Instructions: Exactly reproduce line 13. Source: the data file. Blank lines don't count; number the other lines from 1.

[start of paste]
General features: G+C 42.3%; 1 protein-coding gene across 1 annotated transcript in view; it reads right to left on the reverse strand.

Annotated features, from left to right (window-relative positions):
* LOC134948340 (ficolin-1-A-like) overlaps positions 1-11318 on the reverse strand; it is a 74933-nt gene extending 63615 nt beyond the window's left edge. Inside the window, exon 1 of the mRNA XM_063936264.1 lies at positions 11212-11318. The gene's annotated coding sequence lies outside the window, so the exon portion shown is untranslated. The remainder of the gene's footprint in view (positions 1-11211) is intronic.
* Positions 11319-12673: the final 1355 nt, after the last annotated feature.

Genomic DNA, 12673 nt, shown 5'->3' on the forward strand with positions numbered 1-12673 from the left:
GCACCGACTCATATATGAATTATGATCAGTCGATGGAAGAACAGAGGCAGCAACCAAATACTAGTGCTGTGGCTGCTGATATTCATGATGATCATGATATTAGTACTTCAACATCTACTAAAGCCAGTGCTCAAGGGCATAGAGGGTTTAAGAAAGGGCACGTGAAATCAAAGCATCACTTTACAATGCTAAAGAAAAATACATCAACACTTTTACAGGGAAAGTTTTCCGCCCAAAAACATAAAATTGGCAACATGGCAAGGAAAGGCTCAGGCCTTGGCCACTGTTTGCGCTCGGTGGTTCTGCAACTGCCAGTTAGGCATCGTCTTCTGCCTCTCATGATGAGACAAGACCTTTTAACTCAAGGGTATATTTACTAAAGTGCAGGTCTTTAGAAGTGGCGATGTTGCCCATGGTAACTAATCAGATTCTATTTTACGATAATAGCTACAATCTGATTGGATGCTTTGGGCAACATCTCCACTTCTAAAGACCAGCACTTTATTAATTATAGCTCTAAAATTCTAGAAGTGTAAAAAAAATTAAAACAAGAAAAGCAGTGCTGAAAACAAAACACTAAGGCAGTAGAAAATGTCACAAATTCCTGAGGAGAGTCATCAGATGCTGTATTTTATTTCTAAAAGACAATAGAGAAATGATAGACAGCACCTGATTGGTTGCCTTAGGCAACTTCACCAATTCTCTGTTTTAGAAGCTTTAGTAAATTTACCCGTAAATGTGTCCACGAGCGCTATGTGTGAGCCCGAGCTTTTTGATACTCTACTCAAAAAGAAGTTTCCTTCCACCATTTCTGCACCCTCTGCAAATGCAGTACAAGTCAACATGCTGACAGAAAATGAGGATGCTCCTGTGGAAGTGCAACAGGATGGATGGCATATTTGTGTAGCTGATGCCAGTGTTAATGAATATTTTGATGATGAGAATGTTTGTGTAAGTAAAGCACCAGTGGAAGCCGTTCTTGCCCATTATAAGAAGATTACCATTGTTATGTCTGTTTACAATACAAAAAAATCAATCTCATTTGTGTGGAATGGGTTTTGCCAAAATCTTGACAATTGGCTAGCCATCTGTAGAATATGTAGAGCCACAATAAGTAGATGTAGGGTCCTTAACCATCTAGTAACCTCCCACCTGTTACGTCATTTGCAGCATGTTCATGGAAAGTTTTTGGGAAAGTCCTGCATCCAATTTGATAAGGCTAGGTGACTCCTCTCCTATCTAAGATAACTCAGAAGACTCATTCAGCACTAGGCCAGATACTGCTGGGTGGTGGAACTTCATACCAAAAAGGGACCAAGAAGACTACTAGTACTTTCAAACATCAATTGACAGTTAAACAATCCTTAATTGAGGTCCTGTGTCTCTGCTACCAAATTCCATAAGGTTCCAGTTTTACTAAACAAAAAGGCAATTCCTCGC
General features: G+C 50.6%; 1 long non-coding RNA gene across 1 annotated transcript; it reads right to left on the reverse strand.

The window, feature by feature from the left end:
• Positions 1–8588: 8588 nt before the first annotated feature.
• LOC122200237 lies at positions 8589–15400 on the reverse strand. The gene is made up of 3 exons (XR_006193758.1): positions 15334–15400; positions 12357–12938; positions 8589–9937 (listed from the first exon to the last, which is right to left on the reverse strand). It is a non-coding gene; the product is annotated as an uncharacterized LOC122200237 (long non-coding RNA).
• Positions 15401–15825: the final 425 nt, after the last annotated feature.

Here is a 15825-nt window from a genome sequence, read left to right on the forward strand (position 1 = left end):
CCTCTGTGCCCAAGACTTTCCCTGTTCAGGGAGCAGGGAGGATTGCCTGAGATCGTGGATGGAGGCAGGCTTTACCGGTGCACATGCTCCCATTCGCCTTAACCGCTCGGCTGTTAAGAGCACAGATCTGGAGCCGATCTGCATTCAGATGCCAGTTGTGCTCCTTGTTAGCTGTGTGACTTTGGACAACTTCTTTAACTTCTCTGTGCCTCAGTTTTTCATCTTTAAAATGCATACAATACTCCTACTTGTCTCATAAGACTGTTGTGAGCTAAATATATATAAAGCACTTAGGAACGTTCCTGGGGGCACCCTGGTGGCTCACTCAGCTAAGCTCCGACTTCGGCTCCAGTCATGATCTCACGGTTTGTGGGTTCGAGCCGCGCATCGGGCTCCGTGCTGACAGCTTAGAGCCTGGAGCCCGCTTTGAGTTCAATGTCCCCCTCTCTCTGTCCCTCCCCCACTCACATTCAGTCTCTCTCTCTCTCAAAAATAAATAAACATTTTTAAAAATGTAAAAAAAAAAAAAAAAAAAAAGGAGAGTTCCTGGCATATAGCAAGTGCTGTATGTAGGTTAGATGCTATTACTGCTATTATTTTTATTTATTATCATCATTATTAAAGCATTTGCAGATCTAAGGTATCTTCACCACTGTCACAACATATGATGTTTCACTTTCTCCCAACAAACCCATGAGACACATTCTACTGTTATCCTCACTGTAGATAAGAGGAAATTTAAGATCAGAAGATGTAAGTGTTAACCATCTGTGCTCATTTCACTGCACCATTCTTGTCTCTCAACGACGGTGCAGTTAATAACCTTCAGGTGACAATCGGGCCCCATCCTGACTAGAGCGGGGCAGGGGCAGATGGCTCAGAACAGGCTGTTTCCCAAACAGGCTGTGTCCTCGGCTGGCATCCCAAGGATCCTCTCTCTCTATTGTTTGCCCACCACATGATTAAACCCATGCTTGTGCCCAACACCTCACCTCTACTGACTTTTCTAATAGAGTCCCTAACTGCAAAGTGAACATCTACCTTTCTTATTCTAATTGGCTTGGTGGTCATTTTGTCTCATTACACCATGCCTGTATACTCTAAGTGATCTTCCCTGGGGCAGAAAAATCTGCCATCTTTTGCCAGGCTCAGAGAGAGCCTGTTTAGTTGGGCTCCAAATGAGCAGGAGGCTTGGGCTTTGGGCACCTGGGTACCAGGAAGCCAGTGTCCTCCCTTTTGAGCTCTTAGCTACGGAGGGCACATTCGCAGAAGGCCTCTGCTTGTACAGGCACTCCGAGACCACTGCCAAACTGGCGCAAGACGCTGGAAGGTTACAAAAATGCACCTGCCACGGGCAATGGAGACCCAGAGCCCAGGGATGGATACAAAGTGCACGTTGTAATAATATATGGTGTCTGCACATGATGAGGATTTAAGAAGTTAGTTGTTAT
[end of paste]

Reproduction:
CCTCTGTGCCCAAGACTTTCCCTGTTCAGGGAGCAGGGAGGATTGCCTGAGATCGTGGATGGAGGCAGGCTTTACCGGTGCACATGCTCCCATTCGCCTTAACCGCTCGGCTGTTAAGAGCACAGATCTGGAGCCGATCTGCATTCAGATGCCAGTTGTGCTCCTTGTTAGCTGTGTGACTTTGGACAACTTCTTTAACTTCTCTGTGCCTCAGTTTTTCATCTTTAAAATGCATACAATACTCCTACTTGTCTCATAAGACTGTTGTGAGCTAAATATATATAAAGCACTTAGGAACGTTCCTGGGGGCACCCTGGTGGCTCACTCAGCTAAGCTCCGACTTCGGCTCCAGTCATGATCTCACGGTTTGTGGGTTCGAGCCGCGCATCGGGCTCCGTGCTGACAGCTTAGAGCCTGGAGCCCGCTTTGAGTTCAATGTCCCCCTCTCTCTGTCCCTCCCCCACTCACATTCAGTCTCTCTCTCTCTCAAAAATAAATAAACATTTTTAAAAATGTAAAAAAAAAAAAAAAAAAAAAGGAGAGTTCCTGGCATATAGCAAGTGCTGTATGTAGGTTAGATGCTATTACTGCTATTATTTTTATTTATTATCATCATTATTAAAGCATTTGCAGATCTAAGGTATCTTCACCACTGTCACAACATATGATGTTTCACTTTCTCCCAACAAACCCATGAGACACATTCTACTGTTATCCTCACTGTAGATAAGAGGAAATTTAAGATCAGAAGATGTAAGTGTTAACCATCTGTGCTCATTTCACTGCACCATTCTTGTCTCTCAACGACGGTGCAGTTAATAACCTTCAGGTGACAATCGGGCCCCATCCTGACTAGAGCGGGGCAGGGGCAGATGGCTCAGAACAGGCTGTTTCCCAAACAGGCTGTGTCCTCGGCTGGCATCCCAAGGATCCTCTCTCTCTATTGTTTGCCCACCACATGATTAAACCCATGCTTGTGCCCAACACCTCACCTCTACTGACTTTTCTAATAGAGTCCCTAACTGCAAAGTGAACATCTACCTTTCTTATTCTAATTGGCTTGGTGGTCATTTTGTCTCATTACACCATGCCTGTATACTCTAAGTGATCTTCCCTGGGGCAGAAAAATCTGCCATCTTTTGCCAGGCTCAGAGAGAGCCTGTTTAGTTGGGCTCCAAATGAGCAGGAGGCTTGGGCTTTGGGCACCTGGGTACCAGGAAGCCAGTGTCCTCCCTTTTGAGCTCTTAGCTACGGAGGGCACATTCGCAGAAGGCCTCTGCTTGTACAGGCACTCCGAGACCACTGCCAAACTGGCGCAAGACGCTGGAAGGTTACAAAAATGCACCTGCCACGGGCAATGGAGACCCAGAGCCCAGGGATGGATACAAAGTGCACGTTGTAATAATATATGGTGTCTGCACATGATGAGGATTTAAGAAGTTAGTTGTTAT